The German Space Agency at the German Aerospace Center (DLR) has chosen Lockheed Martin’s iSpace control system for observation of objects in the orbit.
iSpace is able to monitor more than 300,000 objects in orbit in real time from data from government, commercial and scientific radar systems worldwide.
The space sector is undeniably an important and valuable area to be protected for communication, business and thus security. It has once moved from a safe environment to a crowded and risky environment. An increasing number of owners and operators of satellite systems require new skills to protect these systems and protect their interests in space. This particularly applies to events such as collisions, maneuvers, take-offs, abortions, and other hazards in classrooms.
The DLR Space Administration, in conjunction with the German Air Force, operates the German Space Situation Center GSSAC (German Space Situation Awareness Center) at Udem near Kalkar on the Lower Rhine. The latest expansion with iSpace forms the interface for the GESTRA (German Experimental Space Surveillance and Tracking Radar) space surveillance radar, which was installed on October 13, 2020 at Coblenz and other sensors and radar units. The iSpace system is used to determine the situation, collects orbit data from satellites and debris in near-Earth space, analyzes abnormalities and issues recommendations for action, such as collision avoidance.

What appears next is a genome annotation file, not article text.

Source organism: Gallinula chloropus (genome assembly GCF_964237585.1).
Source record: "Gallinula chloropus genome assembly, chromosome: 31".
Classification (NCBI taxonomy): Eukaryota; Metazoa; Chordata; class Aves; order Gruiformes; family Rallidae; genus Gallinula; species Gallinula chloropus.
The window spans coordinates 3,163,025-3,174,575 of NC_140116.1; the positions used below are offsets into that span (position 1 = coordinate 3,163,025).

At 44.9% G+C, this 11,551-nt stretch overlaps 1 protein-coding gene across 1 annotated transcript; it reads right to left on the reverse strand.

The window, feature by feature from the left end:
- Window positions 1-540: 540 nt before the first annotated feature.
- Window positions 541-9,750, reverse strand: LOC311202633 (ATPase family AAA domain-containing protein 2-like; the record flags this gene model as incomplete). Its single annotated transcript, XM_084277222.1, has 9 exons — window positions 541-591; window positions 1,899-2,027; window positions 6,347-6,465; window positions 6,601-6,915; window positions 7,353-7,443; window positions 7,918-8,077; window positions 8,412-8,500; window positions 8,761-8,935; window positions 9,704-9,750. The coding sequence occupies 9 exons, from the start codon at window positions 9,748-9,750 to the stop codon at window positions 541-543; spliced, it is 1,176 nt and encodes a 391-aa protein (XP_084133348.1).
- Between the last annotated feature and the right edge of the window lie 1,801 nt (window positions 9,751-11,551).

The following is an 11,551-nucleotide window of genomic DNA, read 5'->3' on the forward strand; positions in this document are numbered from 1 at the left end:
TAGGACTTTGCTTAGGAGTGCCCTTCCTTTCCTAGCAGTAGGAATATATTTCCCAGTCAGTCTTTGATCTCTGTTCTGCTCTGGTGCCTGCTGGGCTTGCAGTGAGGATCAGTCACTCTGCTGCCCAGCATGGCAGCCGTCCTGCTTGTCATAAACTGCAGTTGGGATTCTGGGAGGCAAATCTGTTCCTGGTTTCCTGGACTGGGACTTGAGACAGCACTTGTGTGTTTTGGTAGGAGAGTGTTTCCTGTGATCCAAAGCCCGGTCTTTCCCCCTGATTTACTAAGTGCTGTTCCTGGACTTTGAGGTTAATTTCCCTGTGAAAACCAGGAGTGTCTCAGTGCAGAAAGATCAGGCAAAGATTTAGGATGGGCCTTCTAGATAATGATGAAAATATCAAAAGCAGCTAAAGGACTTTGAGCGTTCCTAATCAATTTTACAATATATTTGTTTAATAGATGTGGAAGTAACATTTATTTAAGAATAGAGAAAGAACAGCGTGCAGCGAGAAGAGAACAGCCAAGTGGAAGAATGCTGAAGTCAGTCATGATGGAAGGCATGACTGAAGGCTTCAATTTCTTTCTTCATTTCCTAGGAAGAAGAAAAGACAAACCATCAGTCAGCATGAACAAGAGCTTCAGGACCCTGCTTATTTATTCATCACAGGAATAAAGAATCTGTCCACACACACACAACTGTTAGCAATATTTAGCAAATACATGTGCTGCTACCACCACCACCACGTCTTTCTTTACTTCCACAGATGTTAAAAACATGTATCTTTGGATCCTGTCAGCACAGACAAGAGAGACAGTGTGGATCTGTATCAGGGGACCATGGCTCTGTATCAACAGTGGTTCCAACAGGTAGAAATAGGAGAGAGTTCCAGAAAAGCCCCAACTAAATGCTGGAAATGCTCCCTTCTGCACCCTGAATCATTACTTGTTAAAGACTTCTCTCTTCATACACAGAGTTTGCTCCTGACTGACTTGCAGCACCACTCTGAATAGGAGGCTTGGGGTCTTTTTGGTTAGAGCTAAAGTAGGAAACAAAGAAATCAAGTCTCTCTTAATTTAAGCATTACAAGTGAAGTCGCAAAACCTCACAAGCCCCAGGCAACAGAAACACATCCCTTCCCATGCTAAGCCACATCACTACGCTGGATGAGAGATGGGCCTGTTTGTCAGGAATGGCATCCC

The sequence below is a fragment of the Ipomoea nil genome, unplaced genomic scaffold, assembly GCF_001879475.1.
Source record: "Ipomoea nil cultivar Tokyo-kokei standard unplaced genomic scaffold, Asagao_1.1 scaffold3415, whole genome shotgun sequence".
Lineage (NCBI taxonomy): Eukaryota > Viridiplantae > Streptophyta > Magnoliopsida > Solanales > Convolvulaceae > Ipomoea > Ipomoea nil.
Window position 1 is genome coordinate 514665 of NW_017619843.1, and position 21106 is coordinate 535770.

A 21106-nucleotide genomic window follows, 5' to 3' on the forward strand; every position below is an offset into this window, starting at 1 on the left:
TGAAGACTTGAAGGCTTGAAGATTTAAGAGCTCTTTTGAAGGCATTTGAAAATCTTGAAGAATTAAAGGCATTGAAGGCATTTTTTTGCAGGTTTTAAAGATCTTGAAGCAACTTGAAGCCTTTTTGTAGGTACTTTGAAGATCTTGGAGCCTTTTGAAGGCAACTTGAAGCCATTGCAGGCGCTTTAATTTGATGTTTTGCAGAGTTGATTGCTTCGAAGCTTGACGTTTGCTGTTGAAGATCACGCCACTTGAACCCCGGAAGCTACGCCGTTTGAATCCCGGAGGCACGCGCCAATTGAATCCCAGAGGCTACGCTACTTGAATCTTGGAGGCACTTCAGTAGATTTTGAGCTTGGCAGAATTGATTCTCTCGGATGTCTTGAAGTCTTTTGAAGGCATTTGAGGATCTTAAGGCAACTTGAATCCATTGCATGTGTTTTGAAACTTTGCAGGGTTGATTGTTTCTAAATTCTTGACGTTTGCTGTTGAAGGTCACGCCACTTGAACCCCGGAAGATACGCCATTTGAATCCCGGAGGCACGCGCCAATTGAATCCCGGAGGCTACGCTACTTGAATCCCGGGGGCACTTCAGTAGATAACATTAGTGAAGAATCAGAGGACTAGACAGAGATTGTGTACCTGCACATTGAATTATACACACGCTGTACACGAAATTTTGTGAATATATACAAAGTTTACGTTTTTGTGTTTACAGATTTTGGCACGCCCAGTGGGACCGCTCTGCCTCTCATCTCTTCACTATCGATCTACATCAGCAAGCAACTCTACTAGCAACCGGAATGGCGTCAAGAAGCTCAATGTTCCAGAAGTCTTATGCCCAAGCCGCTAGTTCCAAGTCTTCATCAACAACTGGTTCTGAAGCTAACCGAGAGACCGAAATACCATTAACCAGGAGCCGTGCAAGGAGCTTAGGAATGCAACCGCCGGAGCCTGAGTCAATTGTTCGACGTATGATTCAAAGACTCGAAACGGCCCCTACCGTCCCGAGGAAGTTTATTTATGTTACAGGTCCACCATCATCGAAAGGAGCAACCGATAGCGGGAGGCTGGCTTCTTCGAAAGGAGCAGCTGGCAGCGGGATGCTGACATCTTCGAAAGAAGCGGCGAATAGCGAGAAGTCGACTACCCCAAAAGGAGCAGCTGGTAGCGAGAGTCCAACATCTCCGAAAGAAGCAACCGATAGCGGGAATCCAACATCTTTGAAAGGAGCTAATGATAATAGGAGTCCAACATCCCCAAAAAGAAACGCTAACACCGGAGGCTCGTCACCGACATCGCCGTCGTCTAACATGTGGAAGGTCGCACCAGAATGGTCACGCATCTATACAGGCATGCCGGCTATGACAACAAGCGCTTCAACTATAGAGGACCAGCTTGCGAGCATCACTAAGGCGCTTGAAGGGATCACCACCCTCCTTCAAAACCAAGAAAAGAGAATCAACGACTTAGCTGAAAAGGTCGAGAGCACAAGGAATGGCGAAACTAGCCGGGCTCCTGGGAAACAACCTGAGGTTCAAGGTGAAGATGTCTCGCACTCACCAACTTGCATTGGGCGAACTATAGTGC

“No other system currently enables the censoring of space events and radar systems and the processing of radar systems,” said Amit Hussain, vice president of Lockheed Martin C4ISR Systems. “ISpace provides a solid solution for space monitoring, as it can be quickly and dynamically configured according to the individual mission requirements of the customer.”
ISpace is based on Lockheed Martin’s more than 50 years of experience in control systems for space travel and space security. It has been in use since 2017 and was deployed as part of several US Strategic Command Global Sentinel exercises. This forum helps in better estimation of the state of the space. In addition to the Federal Republic of Germany, partner countries include Great Britain, France, Spain, Italy, Canada, Australia, Japan and South Korea.
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